State your physical account of experienced color

by Mitchell_Porter 1 min read1st Feb 201254 comments


Previous post: Does functionalism imply dualism? Next post: One last roll of the dice.

Don't worry, this sequence of increasingly annoying posts is almost over. But I think it's desirable that we try to establish, once and for all, how people here think color works, and whether they even think it exists.

The way I see it, there is a mental block at work. An obvious fact is being denied or evaded, because the conclusions are unpalatable. The obvious fact is that physics as we know it does not contain the colors that we see. By "physics" I don't just mean the entities that physicists talk about, I also mean anything that you can make out of them. I would encourage anyone who thinks they know what I mean, and who agrees with me on this point, to speak up and make it known that they agree. I don't mind being alone in this opinion, if that's how it is, but I think it's desirable to get some idea of whether LessWrong is genuinely 100% against the proposition.

Just so we're all on the same wavelength, I'll point to a specific example of color. Up at the top of this web page, the word "Less" appears. It's green. So, there is an example of a colored entity, right in front of anyone reading this page.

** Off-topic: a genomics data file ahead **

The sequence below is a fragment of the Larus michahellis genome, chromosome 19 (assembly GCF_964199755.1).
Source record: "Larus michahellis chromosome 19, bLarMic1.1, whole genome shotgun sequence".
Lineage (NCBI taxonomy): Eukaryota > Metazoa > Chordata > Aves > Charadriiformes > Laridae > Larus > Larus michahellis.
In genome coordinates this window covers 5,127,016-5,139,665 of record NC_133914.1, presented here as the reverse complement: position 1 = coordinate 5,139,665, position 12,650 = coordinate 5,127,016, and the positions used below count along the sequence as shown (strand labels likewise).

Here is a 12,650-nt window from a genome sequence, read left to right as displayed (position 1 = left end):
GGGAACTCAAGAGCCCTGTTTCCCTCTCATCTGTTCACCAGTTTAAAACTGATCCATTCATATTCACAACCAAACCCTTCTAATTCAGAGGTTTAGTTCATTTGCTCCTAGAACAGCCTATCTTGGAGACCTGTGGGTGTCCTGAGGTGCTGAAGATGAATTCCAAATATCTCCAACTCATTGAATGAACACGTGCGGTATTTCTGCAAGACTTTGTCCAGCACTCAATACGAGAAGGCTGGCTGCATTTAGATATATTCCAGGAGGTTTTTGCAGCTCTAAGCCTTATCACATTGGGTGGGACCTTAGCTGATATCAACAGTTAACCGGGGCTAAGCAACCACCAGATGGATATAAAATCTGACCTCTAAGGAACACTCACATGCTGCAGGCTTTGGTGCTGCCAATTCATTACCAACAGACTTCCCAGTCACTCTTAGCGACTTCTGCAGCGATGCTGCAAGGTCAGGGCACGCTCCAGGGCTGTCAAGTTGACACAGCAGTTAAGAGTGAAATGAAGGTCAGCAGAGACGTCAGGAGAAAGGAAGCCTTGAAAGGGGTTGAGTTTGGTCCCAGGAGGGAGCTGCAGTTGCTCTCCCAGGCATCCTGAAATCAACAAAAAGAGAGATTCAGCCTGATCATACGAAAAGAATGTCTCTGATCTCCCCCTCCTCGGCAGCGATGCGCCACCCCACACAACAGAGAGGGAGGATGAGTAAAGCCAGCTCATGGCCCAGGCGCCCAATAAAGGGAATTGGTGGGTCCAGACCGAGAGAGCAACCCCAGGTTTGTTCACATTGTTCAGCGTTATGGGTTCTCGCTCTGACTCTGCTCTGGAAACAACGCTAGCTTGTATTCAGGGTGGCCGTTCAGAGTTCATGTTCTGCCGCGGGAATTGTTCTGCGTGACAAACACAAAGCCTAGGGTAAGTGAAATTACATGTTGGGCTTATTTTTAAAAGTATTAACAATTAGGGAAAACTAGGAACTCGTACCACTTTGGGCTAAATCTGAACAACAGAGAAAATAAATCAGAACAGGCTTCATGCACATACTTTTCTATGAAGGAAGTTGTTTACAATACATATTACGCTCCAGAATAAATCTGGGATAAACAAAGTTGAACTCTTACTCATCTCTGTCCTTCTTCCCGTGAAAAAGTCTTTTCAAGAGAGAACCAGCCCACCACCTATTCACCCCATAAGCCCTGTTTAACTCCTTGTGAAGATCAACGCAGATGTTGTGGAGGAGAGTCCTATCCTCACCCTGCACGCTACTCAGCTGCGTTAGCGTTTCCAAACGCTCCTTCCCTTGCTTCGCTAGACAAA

My thesis is that if you take a lot of point-particles, with no property except their location, and arrange them any way you want, there won't be anything that's green like that; and that the same applies for any physical theory with an ontology that doesn't explicitly include color. To me, this is just mindbogglingly obvious, like the fact that you can't get a letter by adding numbers.

At this point people start talking about neurons and gensyms and concept maps. The greenness isn't in the physical object, "computer screen", it's in the brain's response to the stimulus provided by light from the computer screen entering the eye.

My response is simple. Try to fix in your mind what the physical reality must be, behind your favorite neuro-cognitive explanation of greenness. Presumably it's something like "a whole lot of neurons, firing in a particular way". Try to imagine what that is physically, in terms of atoms. Imagine some vast molecular tinker-toy structures, shaped into a cluster of neurons, with traveling waves of ions crossing axonal membranes. Large numbers of atoms arranged in space, a few of them executing motions which are relevant for the information processing. Do you have that in your mind's eye? Now look up again at that word "Less", and remind yourself that according to your theory, the green shape that you are seeing is the same thing as some aspect of all those billions of colorless atoms in motion.

If your theory still makes sense to you, then please tell us in comments what aspect of the atoms in motion is actually green.

I only see three options. Deny that anything is actually green; become a dualist; or (supervillain voice) join me, and together, we can make a new ontology.